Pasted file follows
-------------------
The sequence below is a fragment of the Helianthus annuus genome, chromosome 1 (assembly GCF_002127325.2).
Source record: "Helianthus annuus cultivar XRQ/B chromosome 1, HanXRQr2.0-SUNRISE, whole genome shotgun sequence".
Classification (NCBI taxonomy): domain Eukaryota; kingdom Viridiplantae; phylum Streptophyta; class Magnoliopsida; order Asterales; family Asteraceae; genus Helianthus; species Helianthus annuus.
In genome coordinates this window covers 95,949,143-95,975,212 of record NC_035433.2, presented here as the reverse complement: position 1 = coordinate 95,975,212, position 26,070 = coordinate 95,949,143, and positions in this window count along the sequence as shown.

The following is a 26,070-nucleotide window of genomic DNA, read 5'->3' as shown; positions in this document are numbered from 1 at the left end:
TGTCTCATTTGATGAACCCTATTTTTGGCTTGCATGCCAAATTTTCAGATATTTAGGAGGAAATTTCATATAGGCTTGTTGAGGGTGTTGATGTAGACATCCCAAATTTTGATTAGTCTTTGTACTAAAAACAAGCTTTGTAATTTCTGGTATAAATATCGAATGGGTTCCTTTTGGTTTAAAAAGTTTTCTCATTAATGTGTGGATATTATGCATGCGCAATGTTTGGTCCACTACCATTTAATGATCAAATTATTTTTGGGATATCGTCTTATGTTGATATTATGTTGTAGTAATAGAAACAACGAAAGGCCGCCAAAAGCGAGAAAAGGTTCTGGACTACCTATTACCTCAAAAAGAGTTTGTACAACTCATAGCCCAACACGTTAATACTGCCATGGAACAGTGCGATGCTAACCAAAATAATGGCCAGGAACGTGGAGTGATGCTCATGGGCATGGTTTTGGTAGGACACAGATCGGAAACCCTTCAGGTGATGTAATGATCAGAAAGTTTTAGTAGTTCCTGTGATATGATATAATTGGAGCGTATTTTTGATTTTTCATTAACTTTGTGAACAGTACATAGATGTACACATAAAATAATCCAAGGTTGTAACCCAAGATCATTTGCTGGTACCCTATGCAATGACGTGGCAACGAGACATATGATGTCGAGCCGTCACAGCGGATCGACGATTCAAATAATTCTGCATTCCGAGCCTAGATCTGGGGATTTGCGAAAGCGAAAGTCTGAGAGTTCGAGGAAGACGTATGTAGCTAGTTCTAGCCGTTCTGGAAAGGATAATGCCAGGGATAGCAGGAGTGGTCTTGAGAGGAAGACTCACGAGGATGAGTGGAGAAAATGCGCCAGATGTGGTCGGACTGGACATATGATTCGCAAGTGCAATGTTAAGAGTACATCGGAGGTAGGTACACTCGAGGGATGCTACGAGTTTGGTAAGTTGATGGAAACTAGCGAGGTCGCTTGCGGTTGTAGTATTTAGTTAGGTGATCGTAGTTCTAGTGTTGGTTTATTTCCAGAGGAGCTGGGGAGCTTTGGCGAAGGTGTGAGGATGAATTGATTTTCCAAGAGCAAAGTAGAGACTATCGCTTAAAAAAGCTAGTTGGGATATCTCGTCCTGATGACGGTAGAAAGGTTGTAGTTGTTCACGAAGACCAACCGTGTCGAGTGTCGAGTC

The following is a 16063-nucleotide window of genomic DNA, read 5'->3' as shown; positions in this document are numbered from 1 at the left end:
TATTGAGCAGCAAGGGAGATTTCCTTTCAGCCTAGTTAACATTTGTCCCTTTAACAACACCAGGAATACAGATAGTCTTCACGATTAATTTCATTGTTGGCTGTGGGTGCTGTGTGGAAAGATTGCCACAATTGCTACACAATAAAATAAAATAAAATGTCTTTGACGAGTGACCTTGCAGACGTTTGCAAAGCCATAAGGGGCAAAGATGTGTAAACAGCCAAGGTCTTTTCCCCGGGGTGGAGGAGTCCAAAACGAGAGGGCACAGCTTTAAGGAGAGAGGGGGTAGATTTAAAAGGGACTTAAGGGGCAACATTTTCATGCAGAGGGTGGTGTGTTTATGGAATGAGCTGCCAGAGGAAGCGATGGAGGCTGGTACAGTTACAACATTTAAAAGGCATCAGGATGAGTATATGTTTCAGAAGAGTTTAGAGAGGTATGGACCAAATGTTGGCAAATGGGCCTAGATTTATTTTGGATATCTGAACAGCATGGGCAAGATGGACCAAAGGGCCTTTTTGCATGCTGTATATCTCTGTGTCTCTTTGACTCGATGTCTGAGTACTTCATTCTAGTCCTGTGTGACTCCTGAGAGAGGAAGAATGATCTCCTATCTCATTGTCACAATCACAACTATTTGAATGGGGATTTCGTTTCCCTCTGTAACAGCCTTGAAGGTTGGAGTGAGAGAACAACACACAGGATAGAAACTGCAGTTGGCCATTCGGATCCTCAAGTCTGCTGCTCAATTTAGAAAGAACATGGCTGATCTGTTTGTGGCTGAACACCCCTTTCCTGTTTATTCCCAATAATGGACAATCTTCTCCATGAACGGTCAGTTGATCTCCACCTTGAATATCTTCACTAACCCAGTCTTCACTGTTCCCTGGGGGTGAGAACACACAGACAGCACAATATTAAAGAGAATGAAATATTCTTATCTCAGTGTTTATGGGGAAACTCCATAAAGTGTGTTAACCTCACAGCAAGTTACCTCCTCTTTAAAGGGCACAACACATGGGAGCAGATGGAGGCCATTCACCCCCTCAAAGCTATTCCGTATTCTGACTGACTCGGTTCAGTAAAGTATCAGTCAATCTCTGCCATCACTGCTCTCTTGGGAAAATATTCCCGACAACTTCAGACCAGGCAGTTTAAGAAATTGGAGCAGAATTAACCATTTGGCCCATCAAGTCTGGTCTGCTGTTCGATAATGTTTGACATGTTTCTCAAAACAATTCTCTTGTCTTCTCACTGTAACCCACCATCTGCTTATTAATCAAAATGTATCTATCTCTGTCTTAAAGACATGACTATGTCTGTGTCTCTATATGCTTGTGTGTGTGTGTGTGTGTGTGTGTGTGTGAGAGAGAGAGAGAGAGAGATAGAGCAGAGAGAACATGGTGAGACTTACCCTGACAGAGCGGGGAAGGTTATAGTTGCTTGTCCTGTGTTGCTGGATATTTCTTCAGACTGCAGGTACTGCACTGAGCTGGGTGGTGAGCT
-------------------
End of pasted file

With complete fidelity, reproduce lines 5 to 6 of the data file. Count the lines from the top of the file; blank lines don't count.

The following is a 26,070-nucleotide window of genomic DNA, read 5'->3' as shown; positions in this document are numbered from 1 at the left end:
TGTCTCATTTGATGAACCCTATTTTTGGCTTGCATGCCAAATTTTCAGATATTTAGGAGGAAATTTCATATAGGCTTGTTGAGGGTGTTGATGTAGACATCCCAAATTTTGATTAGTCTTTGTACTAAAAACAAGCTTTGTAATTTCTGGTATAAATATCGAATGGGTTCCTTTTGGTTTAAAAAGTTTTCTCATTAATGTGTGGATATTATGCATGCGCAATGTTTGGTCCACTACCATTTAATGATCAAATTATTTTTGGGATATCGTCTTATGTTGATATTATGTTGTAGTAATAGAAACAACGAAAGGCCGCCAAAAGCGAGAAAAGGTTCTGGACTACCTATTACCTCAAAAAGAGTTTGTACAACTCATAGCCCAACACGTTAATACTGCCATGGAACAGTGCGATGCTAACCAAAATAATGGCCAGGAACGTGGAGTGATGCTCATGGGCATGGTTTTGGTAGGACACAGATCGGAAACCCTTCAGGTGATGTAATGATCAGAAAGTTTTAGTAGTTCCTGTGATATGATATAATTGGAGCGTATTTTTGATTTTTCATTAACTTTGTGAACAGTACATAGATGTACACATAAAATAATCCAAGGTTGTAACCCAAGATCATTTGCTGGTACCCTATGCAATGACGTGGCAACGAGACATATGATGTCGAGCCGTCACAGCGGATCGACGATTCAAATAATTCTGCATTCCGAGCCTAGATCTGGGGATTTGCGAAAGCGAAAGTCTGAGAGTTCGAGGAAGACGTATGTAGCTAGTTCTAGCCGTTCTGGAAAGGATAATGCCAGGGATAGCAGGAGTGGTCTTGAGAGGAAGACTCACGAGGATGAGTGGAGAAAATGCGCCAGATGTGGTCGGACTGGACATATGATTCGCAAGTGCAATGTTAAGAGTACATCGGAGGTAGGTACACTCGAGGGATGCTACGAGTTTGGTAAGTTGATGGAAACTAGCGAGGTCGCTTGCGGTTGTAGTATTTAGTTAGGTGATCGTAGTTCTAGTGTTGGTTTATTTCCAGAGGAGCTGGGGAGCTTTGGCGAAGGTGTGAGGATGAATTGATTTTCCAAGAGCAAAGTAGAGACTATCGCTTAAAAAAGCTAGTTGGGATATCTCGTCCTGATGACGGTAGAAAGGTTGTAGTTGTTCACGAAGACCAACCGTGTCGAGTGTCGAGTC